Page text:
While the action scenes in Kingsman that don't involve actual fisticuffs are also fantastic (there's an aerial parachute scene that's packed with tension), the fight scenes here are exceptional. They utilise a quite bit of shaky cam, but those averse to this technique should be fine as the camera still follows the action, which, by the way, is outrageous. The choreography is inventive and every brawl is bold, brutal and stylish. I wouldn't be surprised if it turns out to be controversial, but there is an astonishing scene that takes place in a church that is not only simultaneously shocking and captivating, but it will undoubtedly be a contender for one of the best action scenes of 2015 (and right before it begins you'll hear an utterly hilarious line that is now, hands down, one of my favourite pieces of dialogue in cinematic history). What makes some of these scenes even more impressive in particular is the fact that they're carried by Colin Firth. It's slightly surreal seeing the usually-dapper 54-year-old Oscar-winner completely mop the floor with a room full of people half his age, and there's a distinct lack of a stunt double which makes it all the more admirable. This is not the same man you saw in The King's Speech, and honestly, I'd much rather watch Firth throw down than at least 90% of mainstream action stars today.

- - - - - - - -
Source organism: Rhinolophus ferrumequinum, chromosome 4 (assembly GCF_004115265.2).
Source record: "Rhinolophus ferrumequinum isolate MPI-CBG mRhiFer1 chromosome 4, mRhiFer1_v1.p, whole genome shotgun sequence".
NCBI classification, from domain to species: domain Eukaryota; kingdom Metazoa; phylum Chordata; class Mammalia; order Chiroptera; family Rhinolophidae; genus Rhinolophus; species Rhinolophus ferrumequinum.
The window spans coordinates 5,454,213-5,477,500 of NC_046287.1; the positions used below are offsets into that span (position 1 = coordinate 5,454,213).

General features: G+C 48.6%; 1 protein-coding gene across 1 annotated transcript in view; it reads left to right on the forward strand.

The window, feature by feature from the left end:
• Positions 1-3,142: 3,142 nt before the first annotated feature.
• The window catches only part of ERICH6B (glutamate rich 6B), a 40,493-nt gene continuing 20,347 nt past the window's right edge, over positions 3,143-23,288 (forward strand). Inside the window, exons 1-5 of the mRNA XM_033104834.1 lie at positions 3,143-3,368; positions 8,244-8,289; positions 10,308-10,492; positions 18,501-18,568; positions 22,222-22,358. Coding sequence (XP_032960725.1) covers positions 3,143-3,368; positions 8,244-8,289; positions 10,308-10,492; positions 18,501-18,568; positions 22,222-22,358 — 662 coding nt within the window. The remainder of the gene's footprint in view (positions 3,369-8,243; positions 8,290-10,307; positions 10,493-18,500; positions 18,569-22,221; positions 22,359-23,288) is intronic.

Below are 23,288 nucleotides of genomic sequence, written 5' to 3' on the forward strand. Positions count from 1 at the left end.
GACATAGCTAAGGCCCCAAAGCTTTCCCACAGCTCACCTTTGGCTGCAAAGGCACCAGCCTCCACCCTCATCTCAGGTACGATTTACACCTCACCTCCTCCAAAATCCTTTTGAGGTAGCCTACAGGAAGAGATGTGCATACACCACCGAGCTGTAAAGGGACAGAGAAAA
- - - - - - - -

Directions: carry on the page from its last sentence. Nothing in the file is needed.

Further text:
The cast in Kingsman is stellar across the board. Mark Strong isn't actually a villain for once in the role of Merlin, and while his character here still has a bit of an edge to him it's nice to see him in a bit of a different light. Samuel L. Jackson is a riot in Kingsman, playing a megalomaniac who speaks with a flamboyant lisp, can't stand the sight of blood and has a different cap on in almost every single shot. While there are still Jackson-isms in Valentine's personality, it's a real treat to see someone who's usually accustomed to being the baddest MF in town behave like a royal priss, and every time he's on screen it's hard not to at least chuckle. Armenian dancer/actress Sofia Boutella plays Valentine's henchwoman Gazelle, and while Boutella hasn't been in much outside of music videos and films, Gazelle is arguably one of the most memorable film villains in recent memory just due to concept alone. She's an undeniably appealing character who gets to do all kinds of crazy stunts with her amputated blade-legs, and who Quentin Tarantino is probably kicking himself for not thinking up sooner.